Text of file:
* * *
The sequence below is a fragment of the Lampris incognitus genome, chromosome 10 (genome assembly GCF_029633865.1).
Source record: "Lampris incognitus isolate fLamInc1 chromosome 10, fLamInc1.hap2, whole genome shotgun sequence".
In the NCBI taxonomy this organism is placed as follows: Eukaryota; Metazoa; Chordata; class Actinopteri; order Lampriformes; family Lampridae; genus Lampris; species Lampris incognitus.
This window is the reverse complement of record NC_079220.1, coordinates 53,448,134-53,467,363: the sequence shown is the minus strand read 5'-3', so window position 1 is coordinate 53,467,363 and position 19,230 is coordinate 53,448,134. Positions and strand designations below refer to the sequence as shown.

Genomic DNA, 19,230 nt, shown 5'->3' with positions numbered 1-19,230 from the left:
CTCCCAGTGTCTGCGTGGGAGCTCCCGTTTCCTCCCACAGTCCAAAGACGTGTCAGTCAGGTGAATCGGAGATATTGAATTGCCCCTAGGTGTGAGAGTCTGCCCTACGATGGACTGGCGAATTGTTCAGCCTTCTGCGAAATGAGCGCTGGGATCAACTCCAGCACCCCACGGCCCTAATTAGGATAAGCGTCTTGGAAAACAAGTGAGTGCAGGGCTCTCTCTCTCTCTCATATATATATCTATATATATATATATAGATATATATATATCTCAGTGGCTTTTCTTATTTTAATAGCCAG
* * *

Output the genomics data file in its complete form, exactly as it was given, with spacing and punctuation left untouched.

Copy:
The sequence below is a fragment of the Lampris incognitus genome, chromosome 10 (genome assembly GCF_029633865.1).
Source record: "Lampris incognitus isolate fLamInc1 chromosome 10, fLamInc1.hap2, whole genome shotgun sequence".
In the NCBI taxonomy this organism is placed as follows: Eukaryota; Metazoa; Chordata; class Actinopteri; order Lampriformes; family Lampridae; genus Lampris; species Lampris incognitus.
This window is the reverse complement of record NC_079220.1, coordinates 53,448,134-53,467,363: the sequence shown is the minus strand read 5'-3', so window position 1 is coordinate 53,467,363 and position 19,230 is coordinate 53,448,134. Positions and strand designations below refer to the sequence as shown.

Genomic DNA, 19,230 nt, shown 5'->3' with positions numbered 1-19,230 from the left:
CTCCCAGTGTCTGCGTGGGAGCTCCCGTTTCCTCCCACAGTCCAAAGACGTGTCAGTCAGGTGAATCGGAGATATTGAATTGCCCCTAGGTGTGAGAGTCTGCCCTACGATGGACTGGCGAATTGTTCAGCCTTCTGCGAAATGAGCGCTGGGATCAACTCCAGCACCCCACGGCCCTAATTAGGATAAGCGTCTTGGAAAACAAGTGAGTGCAGGGCTCTCTCTCTCTCTCATATATATATCTATATATATATATATAGATATATATATATCTCAGTGGCTTTTCTTATTTTAATAGCCAG